Navigating complexity has been a key theme for me this year. It was the focus of my keynote for the LILAC information literacy keynote and has been an important element of my teaching around UAL (MA Fine Art & Digital, MA Innovation Management, PgCert Academic Practice and MA Applied Imagination in the Creative Industries).
Those that offer simplicity and narrow worldviews are still in ascendancy. More than ever we need to acknowledge complexity and equip our students to respond to super-complex environments. This is something I have been considering and writing about in the background this year in a piece (essay? start of a book?) with the working title of ‘Encoding Beliefs’. Technologists imply that ‘everything’ can be captured and that once this task is done ‘everything’ will be known:
“Hiding within this deep current is a belief that once everything is captured and correct we can free ourselves from moral responsibility – all will be revealed and all behaviour will become rational, fair and ethical as a result. This hope is driven by a reaction to the supercomplexity which the digital has both created and revealed. The connectivity and computational power of the digital has outstripped our ability to comprehend the complexity of the world it has exposed.”
This digital omniscience is a secular form of faith which I find extremely interesting and is at the root of the “Technology will/won’t save us” contention. It’s a line of thought I hope to develop further in 2019.
Securing a Visiting Fellowship for Bonnie Stewart this year has been a real boon as she is helping me to develop links between a number of broad ideas and Teaching and Learning practice. The first fruits of this are the Teaching Complexity series of free, open, online seminars which we have co-curated and start in January 2019. These are a show-not-tell example of the kind of Open Educational Practice I want to encourage and support at my institution. Over the last few months I have become increasingly convinced that open values are crucial in responding to complexity and also an important ideological framing when re-imagining the university in the digital or networked era.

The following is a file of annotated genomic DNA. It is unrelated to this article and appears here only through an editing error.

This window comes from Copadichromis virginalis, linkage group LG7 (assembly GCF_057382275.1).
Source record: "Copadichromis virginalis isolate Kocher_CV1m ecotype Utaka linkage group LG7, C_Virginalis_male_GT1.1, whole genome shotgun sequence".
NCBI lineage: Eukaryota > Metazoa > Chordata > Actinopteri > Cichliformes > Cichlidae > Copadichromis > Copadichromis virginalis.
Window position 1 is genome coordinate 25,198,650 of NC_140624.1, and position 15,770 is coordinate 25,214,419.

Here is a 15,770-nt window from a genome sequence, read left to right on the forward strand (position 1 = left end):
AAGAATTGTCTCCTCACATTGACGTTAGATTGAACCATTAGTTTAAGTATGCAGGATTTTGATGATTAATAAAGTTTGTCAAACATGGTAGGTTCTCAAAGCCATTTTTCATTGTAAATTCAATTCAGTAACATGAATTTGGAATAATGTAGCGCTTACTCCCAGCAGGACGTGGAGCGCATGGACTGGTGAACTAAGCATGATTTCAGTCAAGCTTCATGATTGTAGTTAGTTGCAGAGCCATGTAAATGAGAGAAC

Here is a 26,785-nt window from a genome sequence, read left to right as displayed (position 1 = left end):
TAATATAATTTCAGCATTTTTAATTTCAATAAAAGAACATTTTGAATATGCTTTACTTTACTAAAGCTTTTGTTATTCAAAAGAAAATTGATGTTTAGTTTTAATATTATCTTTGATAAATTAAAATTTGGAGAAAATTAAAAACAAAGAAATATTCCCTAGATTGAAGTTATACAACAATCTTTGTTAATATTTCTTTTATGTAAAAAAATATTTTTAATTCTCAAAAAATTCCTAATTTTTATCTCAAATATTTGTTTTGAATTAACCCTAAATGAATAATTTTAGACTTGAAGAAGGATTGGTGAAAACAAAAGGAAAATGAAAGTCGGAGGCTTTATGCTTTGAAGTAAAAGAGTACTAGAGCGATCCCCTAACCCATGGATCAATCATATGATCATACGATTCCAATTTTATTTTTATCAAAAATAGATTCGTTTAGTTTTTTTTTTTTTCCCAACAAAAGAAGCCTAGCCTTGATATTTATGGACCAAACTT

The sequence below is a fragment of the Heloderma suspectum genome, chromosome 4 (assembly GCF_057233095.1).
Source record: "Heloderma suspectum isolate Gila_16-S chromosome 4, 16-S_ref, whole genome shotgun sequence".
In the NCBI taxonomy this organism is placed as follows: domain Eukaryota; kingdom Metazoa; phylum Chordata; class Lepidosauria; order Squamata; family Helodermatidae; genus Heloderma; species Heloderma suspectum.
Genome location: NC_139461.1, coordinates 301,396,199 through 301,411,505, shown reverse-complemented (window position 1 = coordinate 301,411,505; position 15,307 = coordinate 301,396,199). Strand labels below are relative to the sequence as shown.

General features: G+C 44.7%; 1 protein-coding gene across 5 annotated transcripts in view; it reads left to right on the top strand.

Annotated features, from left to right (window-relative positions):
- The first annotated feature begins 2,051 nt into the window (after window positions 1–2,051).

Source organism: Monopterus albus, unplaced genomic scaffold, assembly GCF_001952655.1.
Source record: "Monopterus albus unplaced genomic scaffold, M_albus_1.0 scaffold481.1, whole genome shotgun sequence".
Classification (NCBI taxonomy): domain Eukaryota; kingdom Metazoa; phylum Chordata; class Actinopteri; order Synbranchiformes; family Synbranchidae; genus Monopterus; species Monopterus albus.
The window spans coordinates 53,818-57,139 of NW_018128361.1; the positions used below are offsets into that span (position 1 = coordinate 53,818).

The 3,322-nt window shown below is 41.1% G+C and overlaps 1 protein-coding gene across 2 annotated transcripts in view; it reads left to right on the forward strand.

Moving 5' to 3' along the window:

Over 2018 I have also enjoyed working with other institutions which are interested in learning from our experience (expertise?) in Teaching and Learning. The scale of UAL gives us the capacity to develop Teaching and Learning as a creative practice in it’s own right to an extent that many creative art and design institutions would struggle to respond to. As such this year I was invited to the Bezalel School of Art and Design and the University of the Arts Helsinki to help them design strategic approaches to the support of teaching practice across their institutions. The challenges in teaching art and design appear to be similar the world over and it’s great to share our successes and failures.
Looking at the length of this post I think I’ve just demonstrated again that I’m not very good at explaining what I do. Having said that, the process of writing has helped me to see some strong themes emerging across my work which has been obfuscated by busyness.
What I will say is that digital-is-the-university, it’s a teaching and knowledge space that is now just as important as our physical spaces. As such any Head of Digital Learning role has to be connected into the heart of the institution. This is not an area which can be ‘added-in’ after academic or operational plans have been made. I took this job because it was located within Teaching & Learning and, while it’s been bumpy at times, I can now say with confidence that my institution has embraced Digital Learning as distinct from ‘Digital’. This is encouraging for me and will help the university develop in ways which support staff and students without pretending education is a ‘problem technology can solve’.